Cut to a close-up of the thwack of willow on leather – Boris at the wicket of a preferably luxury, rather fairly, cricket match.

Then an apparently quite amusing barbecue at his country house.

Image copyright Reuters
Image caption Boris Johnson played cricket the day after the referendum outcome was announced

Michael Gove connects him – and says that together they were the dreaming team. He was promised he’d become chancellor and be in charge of Brexit mediations.

But had the Tory establishment ended, as one insider told me, they did not want another Old Etonian – another face from that Bullingdon Club photo – as their commander in an anti-elitist age?

Did someone urge Gove to sign up with the intention of doing the indecent event?



Please , no clichs of the revolving presses.

However, Boris Johnson’s Daily Telegraph line is the next scene.

“It is said that those who voted Leave were mainly driven by nervousness about migration, ” he writes.

“I do not believe that is so … British people will still be able to go and work in the EU; to live; to excursion; to study; to buy homes; and to settle down.”

Was this the turning point? Too soft, more un-Brexity, for Michael Gove?

Hardly. He had sent an email at 18:00 BST on Sunday advocating only minor changes and describing him as “very, very good.”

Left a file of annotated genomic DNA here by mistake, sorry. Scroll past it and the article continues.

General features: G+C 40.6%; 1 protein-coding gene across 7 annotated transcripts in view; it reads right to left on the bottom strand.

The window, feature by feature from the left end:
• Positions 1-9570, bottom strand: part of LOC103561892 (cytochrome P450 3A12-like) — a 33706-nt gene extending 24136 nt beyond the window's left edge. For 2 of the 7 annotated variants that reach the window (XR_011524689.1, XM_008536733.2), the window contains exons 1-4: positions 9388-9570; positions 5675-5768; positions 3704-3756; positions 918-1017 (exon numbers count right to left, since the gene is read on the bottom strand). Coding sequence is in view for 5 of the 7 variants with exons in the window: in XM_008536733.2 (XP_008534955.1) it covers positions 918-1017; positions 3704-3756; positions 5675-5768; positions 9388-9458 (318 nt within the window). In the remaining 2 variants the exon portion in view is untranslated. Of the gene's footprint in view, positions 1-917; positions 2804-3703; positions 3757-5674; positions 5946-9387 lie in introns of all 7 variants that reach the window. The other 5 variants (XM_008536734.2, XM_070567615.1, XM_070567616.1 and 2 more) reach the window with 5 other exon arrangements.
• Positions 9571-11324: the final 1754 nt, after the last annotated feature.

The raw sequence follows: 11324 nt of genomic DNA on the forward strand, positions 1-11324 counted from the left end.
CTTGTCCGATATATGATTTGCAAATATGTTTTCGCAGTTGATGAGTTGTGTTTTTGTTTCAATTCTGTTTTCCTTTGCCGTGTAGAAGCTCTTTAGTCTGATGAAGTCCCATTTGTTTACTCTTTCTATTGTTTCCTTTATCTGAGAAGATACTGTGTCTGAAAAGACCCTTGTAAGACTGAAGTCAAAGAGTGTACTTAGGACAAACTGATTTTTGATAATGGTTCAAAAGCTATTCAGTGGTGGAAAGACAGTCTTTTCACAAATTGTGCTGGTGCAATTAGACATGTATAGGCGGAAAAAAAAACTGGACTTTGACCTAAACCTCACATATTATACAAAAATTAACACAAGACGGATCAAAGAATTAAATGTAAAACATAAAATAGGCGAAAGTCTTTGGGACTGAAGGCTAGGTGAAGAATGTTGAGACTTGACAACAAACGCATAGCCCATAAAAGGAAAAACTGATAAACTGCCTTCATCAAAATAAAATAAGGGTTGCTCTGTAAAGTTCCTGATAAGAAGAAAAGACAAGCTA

17:00 BST

Gove is shown the spreadsheet of MPs substantiating Boris.

One source told me that early in a leader poll all that matters is figures. You need to pull in the left, the claim, young, old-fashioned, Leave, Remain.

Image copyright PA
Image caption Mr Johnson and Mr Gove launched a crew HQ near London’s Victoria station



A meeting at the Park Lane roles of the Australian super-strategist Sir Lynton Crosby.

Team Boris are surprised by the look of Gove’s youthful eminence grise, Dominic Cummings. His exclusion has already been challenged.

Then comes the first public hint of unease.

An e-mail from Vine to her husband Gove meets its room to journalists.

“One simple letter: you MUST have SPECIFIC self-confidences from Boris OTHERWISE you cannot pledge your foundation, ” it says.

She tells him: “Do not confess any grounds. Be your tenacious best.”